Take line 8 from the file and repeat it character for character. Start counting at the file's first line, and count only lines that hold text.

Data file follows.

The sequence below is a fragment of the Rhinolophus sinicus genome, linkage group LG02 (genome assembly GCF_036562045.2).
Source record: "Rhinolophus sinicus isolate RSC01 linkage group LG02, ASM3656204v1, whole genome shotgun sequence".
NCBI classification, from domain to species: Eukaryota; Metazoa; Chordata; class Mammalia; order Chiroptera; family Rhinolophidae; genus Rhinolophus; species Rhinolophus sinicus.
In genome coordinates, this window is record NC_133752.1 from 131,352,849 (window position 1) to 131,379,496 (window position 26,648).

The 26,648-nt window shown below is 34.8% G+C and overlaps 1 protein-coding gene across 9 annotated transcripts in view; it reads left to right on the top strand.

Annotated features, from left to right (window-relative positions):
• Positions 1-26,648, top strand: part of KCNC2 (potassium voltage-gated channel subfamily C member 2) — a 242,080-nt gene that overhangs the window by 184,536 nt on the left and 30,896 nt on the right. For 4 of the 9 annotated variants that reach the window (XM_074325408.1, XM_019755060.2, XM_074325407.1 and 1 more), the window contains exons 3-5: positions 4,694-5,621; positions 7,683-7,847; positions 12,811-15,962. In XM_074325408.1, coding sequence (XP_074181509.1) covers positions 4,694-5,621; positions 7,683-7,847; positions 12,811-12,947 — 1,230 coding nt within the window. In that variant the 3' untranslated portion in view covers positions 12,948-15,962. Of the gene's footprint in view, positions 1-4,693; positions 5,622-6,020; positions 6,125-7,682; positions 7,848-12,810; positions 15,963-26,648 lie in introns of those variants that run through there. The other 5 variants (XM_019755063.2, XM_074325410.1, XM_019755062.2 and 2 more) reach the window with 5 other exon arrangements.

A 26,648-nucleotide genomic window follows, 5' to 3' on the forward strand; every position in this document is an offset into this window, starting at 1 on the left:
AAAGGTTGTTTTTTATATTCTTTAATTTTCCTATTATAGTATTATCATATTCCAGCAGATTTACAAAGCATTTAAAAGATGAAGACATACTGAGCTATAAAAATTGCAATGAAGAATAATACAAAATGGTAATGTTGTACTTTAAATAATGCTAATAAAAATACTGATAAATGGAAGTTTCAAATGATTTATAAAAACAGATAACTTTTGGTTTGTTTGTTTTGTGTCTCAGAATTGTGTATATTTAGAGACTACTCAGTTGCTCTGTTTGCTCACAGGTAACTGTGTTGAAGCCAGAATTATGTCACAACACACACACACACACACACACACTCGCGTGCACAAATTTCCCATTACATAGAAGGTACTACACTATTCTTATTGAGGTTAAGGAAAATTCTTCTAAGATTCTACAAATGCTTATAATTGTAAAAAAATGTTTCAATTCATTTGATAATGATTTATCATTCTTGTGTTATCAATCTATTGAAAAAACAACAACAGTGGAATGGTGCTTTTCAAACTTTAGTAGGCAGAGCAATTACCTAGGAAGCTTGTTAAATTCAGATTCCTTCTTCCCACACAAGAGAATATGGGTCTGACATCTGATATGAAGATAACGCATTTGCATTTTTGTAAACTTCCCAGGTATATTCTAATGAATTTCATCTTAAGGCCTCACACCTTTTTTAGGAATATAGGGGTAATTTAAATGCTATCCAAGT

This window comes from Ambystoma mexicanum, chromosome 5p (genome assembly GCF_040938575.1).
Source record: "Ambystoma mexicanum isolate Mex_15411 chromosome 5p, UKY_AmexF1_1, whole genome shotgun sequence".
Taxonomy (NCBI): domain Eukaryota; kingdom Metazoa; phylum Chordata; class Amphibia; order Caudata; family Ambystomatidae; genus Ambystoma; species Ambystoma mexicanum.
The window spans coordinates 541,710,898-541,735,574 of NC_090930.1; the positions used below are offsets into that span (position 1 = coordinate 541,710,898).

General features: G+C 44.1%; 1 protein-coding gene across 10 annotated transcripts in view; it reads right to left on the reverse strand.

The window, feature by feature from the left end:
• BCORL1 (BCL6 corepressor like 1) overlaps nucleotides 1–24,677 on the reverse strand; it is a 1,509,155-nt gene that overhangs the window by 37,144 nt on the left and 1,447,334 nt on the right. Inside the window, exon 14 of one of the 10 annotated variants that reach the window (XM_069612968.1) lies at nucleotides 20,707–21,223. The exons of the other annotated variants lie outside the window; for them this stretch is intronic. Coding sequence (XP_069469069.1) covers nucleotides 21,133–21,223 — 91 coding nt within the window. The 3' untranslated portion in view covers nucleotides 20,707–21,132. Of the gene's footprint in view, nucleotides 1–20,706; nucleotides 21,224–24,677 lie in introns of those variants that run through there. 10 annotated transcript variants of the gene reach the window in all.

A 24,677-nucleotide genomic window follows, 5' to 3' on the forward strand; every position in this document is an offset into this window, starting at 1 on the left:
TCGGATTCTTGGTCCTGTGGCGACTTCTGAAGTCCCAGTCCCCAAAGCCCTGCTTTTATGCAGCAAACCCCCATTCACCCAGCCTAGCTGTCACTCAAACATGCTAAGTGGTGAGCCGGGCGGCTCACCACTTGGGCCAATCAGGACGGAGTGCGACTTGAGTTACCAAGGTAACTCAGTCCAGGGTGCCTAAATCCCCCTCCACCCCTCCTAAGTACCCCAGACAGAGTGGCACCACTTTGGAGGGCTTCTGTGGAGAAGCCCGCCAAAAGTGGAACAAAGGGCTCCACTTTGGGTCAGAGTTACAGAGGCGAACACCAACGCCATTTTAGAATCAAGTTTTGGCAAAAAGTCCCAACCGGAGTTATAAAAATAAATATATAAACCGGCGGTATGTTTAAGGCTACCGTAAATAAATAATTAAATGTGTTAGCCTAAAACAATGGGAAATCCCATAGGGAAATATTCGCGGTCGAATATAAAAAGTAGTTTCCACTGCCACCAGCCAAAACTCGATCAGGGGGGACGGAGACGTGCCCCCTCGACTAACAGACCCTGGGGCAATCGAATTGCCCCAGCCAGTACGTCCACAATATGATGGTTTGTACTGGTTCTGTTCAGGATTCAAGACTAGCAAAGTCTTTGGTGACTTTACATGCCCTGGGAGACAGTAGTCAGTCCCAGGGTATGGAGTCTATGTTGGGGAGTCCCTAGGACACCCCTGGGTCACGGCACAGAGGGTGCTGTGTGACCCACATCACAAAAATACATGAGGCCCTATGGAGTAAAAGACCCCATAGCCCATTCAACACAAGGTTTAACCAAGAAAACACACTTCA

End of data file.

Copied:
A 26,648-nucleotide genomic window follows, 5' to 3' on the forward strand; every position in this document is an offset into this window, starting at 1 on the left: